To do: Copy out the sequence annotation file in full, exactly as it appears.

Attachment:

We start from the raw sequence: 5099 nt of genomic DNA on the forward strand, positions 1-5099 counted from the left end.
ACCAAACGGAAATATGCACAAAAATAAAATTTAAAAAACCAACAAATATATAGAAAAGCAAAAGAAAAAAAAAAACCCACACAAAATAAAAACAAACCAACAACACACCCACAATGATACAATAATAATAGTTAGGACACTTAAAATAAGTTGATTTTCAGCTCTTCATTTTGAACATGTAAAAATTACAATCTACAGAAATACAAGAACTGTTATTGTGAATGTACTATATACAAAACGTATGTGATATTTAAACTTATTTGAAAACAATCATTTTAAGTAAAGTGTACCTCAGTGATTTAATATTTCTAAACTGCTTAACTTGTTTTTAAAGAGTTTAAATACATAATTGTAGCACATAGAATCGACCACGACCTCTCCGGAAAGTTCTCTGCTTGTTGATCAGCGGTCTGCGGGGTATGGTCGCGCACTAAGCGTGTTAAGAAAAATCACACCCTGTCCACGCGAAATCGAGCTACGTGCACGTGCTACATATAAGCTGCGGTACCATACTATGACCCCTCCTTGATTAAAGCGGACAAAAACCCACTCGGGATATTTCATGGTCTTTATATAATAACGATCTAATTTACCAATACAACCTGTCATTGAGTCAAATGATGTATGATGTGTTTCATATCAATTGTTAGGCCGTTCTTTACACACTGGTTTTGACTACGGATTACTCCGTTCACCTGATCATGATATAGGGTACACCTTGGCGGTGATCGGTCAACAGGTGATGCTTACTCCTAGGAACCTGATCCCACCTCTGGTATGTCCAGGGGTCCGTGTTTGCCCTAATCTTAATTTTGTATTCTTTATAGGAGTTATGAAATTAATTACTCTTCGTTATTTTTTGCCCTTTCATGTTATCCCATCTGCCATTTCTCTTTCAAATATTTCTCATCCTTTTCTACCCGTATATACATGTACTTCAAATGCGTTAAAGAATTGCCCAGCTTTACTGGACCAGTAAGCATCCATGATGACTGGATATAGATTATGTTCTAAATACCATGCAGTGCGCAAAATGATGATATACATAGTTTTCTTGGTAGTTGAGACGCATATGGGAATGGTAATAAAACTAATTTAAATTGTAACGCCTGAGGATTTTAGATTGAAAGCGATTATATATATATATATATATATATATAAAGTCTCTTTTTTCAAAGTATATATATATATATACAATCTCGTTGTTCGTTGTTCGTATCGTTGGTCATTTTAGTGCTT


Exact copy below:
We start from the raw sequence: 5099 nt of genomic DNA on the forward strand, positions 1-5099 counted from the left end.
ACCAAACGGAAATATGCACAAAAATAAAATTTAAAAAACCAACAAATATATAGAAAAGCAAAAGAAAAAAAAAAACCCACACAAAATAAAAACAAACCAACAACACACCCACAATGATACAATAATAATAGTTAGGACACTTAAAATAAGTTGATTTTCAGCTCTTCATTTTGAACATGTAAAAATTACAATCTACAGAAATACAAGAACTGTTATTGTGAATGTACTATATACAAAACGTATGTGATATTTAAACTTATTTGAAAACAATCATTTTAAGTAAAGTGTACCTCAGTGATTTAATATTTCTAAACTGCTTAACTTGTTTTTAAAGAGTTTAAATACATAATTGTAGCACATAGAATCGACCACGACCTCTCCGGAAAGTTCTCTGCTTGTTGATCAGCGGTCTGCGGGGTATGGTCGCGCACTAAGCGTGTTAAGAAAAATCACACCCTGTCCACGCGAAATCGAGCTACGTGCACGTGCTACATATAAGCTGCGGTACCATACTATGACCCCTCCTTGATTAAAGCGGACAAAAACCCACTCGGGATATTTCATGGTCTTTATATAATAACGATCTAATTTACCAATACAACCTGTCATTGAGTCAAATGATGTATGATGTGTTTCATATCAATTGTTAGGCCGTTCTTTACACACTGGTTTTGACTACGGATTACTCCGTTCACCTGATCATGATATAGGGTACACCTTGGCGGTGATCGGTCAACAGGTGATGCTTACTCCTAGGAACCTGATCCCACCTCTGGTATGTCCAGGGGTCCGTGTTTGCCCTAATCTTAATTTTGTATTCTTTATAGGAGTTATGAAATTAATTACTCTTCGTTATTTTTTGCCCTTTCATGTTATCCCATCTGCCATTTCTCTTTCAAATATTTCTCATCCTTTTCTACCCGTATATACATGTACTTCAAATGCGTTAAAGAATTGCCCAGCTTTACTGGACCAGTAAGCATCCATGATGACTGGATATAGATTATGTTCTAAATACCATGCAGTGCGCAAAATGATGATATACATAGTTTTCTTGGTAGTTGAGACGCATATGGGAATGGTAATAAAACTAATTTAAATTGTAACGCCTGAGGATTTTAGATTGAAAGCGATTATATATATATATATATATATATATAAAGTCTCTTTTTTCAAAGTATATATATATATATACAATCTCGTTGTTCGTTGTTCGTATCGTTGGTCATTTTAGTGCTT